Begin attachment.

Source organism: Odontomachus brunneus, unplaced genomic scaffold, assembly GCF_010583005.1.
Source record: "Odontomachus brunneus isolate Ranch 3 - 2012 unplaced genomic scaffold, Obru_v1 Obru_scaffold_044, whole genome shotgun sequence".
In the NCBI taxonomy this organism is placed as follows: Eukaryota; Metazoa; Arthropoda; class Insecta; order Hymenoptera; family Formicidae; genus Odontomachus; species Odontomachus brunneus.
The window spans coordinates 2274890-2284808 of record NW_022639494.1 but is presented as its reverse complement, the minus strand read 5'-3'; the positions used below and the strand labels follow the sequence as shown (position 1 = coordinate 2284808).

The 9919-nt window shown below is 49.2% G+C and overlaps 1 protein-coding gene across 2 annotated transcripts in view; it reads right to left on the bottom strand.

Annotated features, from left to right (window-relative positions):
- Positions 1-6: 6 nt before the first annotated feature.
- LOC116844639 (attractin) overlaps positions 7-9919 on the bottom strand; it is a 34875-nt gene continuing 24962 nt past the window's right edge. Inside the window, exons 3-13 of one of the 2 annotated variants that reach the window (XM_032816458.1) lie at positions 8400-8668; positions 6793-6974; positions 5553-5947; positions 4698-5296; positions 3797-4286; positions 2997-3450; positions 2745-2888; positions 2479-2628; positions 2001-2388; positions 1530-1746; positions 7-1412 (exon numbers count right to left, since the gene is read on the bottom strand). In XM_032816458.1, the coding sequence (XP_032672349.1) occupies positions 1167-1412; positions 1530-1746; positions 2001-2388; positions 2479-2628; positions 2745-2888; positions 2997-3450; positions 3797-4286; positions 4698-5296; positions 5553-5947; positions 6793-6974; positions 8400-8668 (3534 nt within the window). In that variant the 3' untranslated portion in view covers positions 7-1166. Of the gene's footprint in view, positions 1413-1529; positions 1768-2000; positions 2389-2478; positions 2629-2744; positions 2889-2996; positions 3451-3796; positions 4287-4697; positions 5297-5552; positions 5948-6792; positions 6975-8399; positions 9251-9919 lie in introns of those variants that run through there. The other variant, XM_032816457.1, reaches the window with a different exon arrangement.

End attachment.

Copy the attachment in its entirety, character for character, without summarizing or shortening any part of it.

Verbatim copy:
Source organism: Odontomachus brunneus, unplaced genomic scaffold, assembly GCF_010583005.1.
Source record: "Odontomachus brunneus isolate Ranch 3 - 2012 unplaced genomic scaffold, Obru_v1 Obru_scaffold_044, whole genome shotgun sequence".
In the NCBI taxonomy this organism is placed as follows: Eukaryota; Metazoa; Arthropoda; class Insecta; order Hymenoptera; family Formicidae; genus Odontomachus; species Odontomachus brunneus.
The window spans coordinates 2274890-2284808 of record NW_022639494.1 but is presented as its reverse complement, the minus strand read 5'-3'; the positions used below and the strand labels follow the sequence as shown (position 1 = coordinate 2284808).

The 9919-nt window shown below is 49.2% G+C and overlaps 1 protein-coding gene across 2 annotated transcripts in view; it reads right to left on the bottom strand.

Annotated features, from left to right (window-relative positions):
- Positions 1-6: 6 nt before the first annotated feature.
- LOC116844639 (attractin) overlaps positions 7-9919 on the bottom strand; it is a 34875-nt gene continuing 24962 nt past the window's right edge. Inside the window, exons 3-13 of one of the 2 annotated variants that reach the window (XM_032816458.1) lie at positions 8400-8668; positions 6793-6974; positions 5553-5947; positions 4698-5296; positions 3797-4286; positions 2997-3450; positions 2745-2888; positions 2479-2628; positions 2001-2388; positions 1530-1746; positions 7-1412 (exon numbers count right to left, since the gene is read on the bottom strand). In XM_032816458.1, the coding sequence (XP_032672349.1) occupies positions 1167-1412; positions 1530-1746; positions 2001-2388; positions 2479-2628; positions 2745-2888; positions 2997-3450; positions 3797-4286; positions 4698-5296; positions 5553-5947; positions 6793-6974; positions 8400-8668 (3534 nt within the window). In that variant the 3' untranslated portion in view covers positions 7-1166. Of the gene's footprint in view, positions 1413-1529; positions 1768-2000; positions 2389-2478; positions 2629-2744; positions 2889-2996; positions 3451-3796; positions 4287-4697; positions 5297-5552; positions 5948-6792; positions 6975-8399; positions 9251-9919 lie in introns of those variants that run through there. The other variant, XM_032816457.1, reaches the window with a different exon arrangement.